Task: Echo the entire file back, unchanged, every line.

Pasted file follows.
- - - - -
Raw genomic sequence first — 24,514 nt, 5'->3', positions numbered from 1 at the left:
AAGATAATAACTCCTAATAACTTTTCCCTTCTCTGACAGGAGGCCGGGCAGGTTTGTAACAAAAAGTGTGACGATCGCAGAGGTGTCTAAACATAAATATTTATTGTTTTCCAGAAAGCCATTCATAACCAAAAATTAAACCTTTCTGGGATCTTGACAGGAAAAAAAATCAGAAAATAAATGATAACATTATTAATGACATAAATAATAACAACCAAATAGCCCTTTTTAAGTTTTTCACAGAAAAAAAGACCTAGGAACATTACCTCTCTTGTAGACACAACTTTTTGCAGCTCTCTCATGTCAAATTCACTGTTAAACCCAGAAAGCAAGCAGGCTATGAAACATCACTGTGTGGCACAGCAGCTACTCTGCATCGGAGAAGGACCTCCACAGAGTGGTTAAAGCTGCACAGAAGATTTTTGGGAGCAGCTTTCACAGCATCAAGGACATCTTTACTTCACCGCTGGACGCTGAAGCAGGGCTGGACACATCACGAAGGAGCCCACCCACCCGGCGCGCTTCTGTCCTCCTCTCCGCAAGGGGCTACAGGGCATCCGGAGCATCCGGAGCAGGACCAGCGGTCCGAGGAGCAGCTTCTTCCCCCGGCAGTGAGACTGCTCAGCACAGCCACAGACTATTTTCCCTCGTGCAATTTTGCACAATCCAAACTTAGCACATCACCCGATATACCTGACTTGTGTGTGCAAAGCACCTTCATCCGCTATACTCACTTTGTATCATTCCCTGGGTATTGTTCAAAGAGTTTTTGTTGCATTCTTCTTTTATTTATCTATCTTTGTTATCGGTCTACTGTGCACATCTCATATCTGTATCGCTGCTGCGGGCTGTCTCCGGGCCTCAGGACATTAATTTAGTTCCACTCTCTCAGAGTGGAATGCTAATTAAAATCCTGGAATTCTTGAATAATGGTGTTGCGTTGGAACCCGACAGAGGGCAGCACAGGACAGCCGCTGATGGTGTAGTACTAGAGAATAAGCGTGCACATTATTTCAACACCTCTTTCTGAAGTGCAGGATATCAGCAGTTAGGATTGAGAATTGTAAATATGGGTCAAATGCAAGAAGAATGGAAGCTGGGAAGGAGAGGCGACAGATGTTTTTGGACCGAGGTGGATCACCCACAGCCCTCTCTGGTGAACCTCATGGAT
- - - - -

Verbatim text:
Raw genomic sequence first — 24,514 nt, 5'->3', positions numbered from 1 at the left:
AAGATAATAACTCCTAATAACTTTTCCCTTCTCTGACAGGAGGCCGGGCAGGTTTGTAACAAAAAGTGTGACGATCGCAGAGGTGTCTAAACATAAATATTTATTGTTTTCCAGAAAGCCATTCATAACCAAAAATTAAACCTTTCTGGGATCTTGACAGGAAAAAAAATCAGAAAATAAATGATAACATTATTAATGACATAAATAATAACAACCAAATAGCCCTTTTTAAGTTTTTCACAGAAAAAAAGACCTAGGAACATTACCTCTCTTGTAGACACAACTTTTTGCAGCTCTCTCATGTCAAATTCACTGTTAAACCCAGAAAGCAAGCAGGCTATGAAACATCACTGTGTGGCACAGCAGCTACTCTGCATCGGAGAAGGACCTCCACAGAGTGGTTAAAGCTGCACAGAAGATTTTTGGGAGCAGCTTTCACAGCATCAAGGACATCTTTACTTCACCGCTGGACGCTGAAGCAGGGCTGGACACATCACGAAGGAGCCCACCCACCCGGCGCGCTTCTGTCCTCCTCTCCGCAAGGGGCTACAGGGCATCCGGAGCATCCGGAGCAGGACCAGCGGTCCGAGGAGCAGCTTCTTCCCCCGGCAGTGAGACTGCTCAGCACAGCCACAGACTATTTTCCCTCGTGCAATTTTGCACAATCCAAACTTAGCACATCACCCGATATACCTGACTTGTGTGTGCAAAGCACCTTCATCCGCTATACTCACTTTGTATCATTCCCTGGGTATTGTTCAAAGAGTTTTTGTTGCATTCTTCTTTTATTTATCTATCTTTGTTATCGGTCTACTGTGCACATCTCATATCTGTATCGCTGCTGCGGGCTGTCTCCGGGCCTCAGGACATTAATTTAGTTCCACTCTCTCAGAGTGGAATGCTAATTAAAATCCTGGAATTCTTGAATAATGGTGTTGCGTTGGAACCCGACAGAGGGCAGCACAGGACAGCCGCTGATGGTGTAGTACTAGAGAATAAGCGTGCACATTATTTCAACACCTCTTTCTGAAGTGCAGGATATCAGCAGTTAGGATTGAGAATTGTAAATATGGGTCAAATGCAAGAAGAATGGAAGCTGGGAAGGAGAGGCGACAGATGTTTTTGGACCGAGGTGGATCACCCACAGCCCTCTCTGGTGAACCTCATGGAT